By Erin Johnson
In light of the Sept. 11 attacks and the upcoming 2002 Olympics Games, the University of Utah”s new art exhibit featuring the 1936 Berlin games is as poignant as ever.
The exhibit began Sept. 12 in the J. Willard Marriott Library and will run through March 22. It features athlete testimonials, videos, posters and photographs that are on loan from the United States Holocaust Museum in Washington, D.C.
“We were struck by terrorists, and Nazi Germany was itself a terrorist regime,” said Ronald Smelser, a history professor at the U of U, who first contacted the Holocaust Museum about the exhibit.
Smelser said the 1936 games were merely a facade through which the Nazi regime espoused its propaganda and racist ideals. Although the United States considered boycotting the games, it eventually agreed to participate, along with 48 other countries.
In order to get other countries to participate, the Hitler regime publicized an agenda of courtesy to all athletes and even accepted Jewish athletes into the competitions. Such competitors, however, were eliminated from the German team before the games actually began.
German-born Jewish athlete Margaret Lambert was among those prohibited from participating in the games due to her religion.
“I was a token Jew to make the Americans participate,” she said, “but after the American athletes were on their way to Germany, I was told I wasn”t good enough.”
At the time of the games, Lambert was among the four best high jumpers in the world and had broken the previous year”s gold medal record. Yet she was told that she had not made the cut for the German Olympic team, while her fellow athletes were told she had been injured.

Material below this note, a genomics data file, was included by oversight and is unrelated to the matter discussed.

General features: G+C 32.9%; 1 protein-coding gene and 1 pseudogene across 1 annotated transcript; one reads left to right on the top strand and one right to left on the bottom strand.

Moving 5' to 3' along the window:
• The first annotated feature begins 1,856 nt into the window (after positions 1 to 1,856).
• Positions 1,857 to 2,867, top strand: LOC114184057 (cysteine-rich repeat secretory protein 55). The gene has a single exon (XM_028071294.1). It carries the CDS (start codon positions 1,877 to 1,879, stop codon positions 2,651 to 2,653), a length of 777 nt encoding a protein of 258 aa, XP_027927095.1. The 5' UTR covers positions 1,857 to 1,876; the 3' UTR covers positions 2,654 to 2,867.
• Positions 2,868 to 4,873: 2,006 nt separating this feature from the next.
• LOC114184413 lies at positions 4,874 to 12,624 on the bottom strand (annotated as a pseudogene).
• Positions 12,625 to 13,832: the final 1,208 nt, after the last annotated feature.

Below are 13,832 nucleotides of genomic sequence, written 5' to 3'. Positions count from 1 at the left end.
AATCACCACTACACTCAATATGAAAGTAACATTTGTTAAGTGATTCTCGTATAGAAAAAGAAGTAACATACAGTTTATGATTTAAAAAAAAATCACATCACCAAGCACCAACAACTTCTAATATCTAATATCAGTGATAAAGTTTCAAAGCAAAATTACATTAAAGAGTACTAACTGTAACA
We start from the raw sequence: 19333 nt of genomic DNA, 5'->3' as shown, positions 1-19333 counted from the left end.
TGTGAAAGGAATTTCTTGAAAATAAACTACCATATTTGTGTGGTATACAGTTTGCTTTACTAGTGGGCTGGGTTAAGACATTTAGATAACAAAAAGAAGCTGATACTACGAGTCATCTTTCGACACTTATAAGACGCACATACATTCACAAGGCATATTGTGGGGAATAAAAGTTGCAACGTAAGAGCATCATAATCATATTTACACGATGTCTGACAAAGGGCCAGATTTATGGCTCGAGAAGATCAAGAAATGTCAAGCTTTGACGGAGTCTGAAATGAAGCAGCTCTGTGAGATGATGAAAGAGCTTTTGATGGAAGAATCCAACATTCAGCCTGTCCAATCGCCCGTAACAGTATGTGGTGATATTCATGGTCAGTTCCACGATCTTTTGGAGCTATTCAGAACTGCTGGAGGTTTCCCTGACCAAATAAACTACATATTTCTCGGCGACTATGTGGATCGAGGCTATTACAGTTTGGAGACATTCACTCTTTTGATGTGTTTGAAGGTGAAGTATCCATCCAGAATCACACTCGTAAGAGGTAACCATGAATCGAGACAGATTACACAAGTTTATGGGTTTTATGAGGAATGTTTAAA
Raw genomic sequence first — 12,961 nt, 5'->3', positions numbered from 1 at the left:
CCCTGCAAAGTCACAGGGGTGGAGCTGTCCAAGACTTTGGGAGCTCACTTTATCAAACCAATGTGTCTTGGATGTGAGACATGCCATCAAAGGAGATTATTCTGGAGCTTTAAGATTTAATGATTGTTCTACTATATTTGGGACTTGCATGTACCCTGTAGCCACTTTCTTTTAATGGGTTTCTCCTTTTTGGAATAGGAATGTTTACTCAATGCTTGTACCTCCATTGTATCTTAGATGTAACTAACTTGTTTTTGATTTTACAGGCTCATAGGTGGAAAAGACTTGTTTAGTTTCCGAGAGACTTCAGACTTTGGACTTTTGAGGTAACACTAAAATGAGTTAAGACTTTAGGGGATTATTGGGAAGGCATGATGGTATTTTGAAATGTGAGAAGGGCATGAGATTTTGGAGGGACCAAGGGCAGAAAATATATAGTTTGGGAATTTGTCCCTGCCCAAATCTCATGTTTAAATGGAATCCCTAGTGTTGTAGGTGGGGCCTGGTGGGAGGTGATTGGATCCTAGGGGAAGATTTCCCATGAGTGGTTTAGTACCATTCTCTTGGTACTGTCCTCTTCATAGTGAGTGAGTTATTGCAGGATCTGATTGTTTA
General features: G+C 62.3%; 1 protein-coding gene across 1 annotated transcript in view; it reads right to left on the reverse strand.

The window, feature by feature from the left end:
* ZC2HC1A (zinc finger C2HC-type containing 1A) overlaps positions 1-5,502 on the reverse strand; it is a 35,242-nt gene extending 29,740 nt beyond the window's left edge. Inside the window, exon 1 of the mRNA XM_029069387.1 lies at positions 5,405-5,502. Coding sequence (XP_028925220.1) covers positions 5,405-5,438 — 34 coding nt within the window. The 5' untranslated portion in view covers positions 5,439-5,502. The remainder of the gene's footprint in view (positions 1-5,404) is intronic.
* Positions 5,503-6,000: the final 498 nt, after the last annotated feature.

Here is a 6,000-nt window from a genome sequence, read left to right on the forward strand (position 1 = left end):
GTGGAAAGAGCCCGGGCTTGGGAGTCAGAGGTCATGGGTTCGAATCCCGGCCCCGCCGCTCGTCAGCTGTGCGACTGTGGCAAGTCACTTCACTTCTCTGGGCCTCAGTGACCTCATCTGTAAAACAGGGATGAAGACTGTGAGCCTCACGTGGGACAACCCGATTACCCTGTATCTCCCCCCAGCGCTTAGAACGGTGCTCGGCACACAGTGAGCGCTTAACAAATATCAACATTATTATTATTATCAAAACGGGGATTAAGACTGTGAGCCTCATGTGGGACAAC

“How could they let me compete in front of thousands of people after what Hitler had been preaching,” she said. “I”m still disappointed because to be in the Olympics is something very special.”
Smelser hopes that students that attend the exhibit will be able to glean valuable lessons from stories such as Lambert”s.
“The Nazis perverted the Olympics and manipulated the Games to serve their racial, cultural and political purposes,” he said. “Everything the Nazis stood for was a denial of the true spirit which had animated the revival of the modern games.”
With the 2002 Olympic Games rapidly approaching, Smelser also hopes that participants in the Olympics will remember the true meaning of “harmony among nations and individual achievement” that was thwarted by the Nazi regime.
Sara J. Bloomfield, director of the Holocaust Museum, said she also hopes that the lessons learned from the 1936 Olympics will not be wasted on the Salt Lake Games.
“The 1936 Olympics could have been a platform to speak out against Nazism; instead, it was a missed opportunity,” she said. “As today”s athletes prepare to compete in Salt Lake City, this exhibition reminds us of the importance of combating injustice anywhere.”
In terms of combating justice through participation in the Games, Smelser said she hopes that the exhibit will give students and residents “food for thought” about the 2008 games in Beijing.
“There are definitely some parallels here, they might think a little harder about that,” he said.
The exhibition opened with a visit from President Gordon B. Hinckley, and it will continue to feature panel discussions and special events until its close. The exhibit is open Mon., Tues. and Fri., 9 a.m. – 6 p.m.; Thurs., 9 a.m. – 8 p.m.; and Sat. and Sun., 1 p.m. – 5 p.m.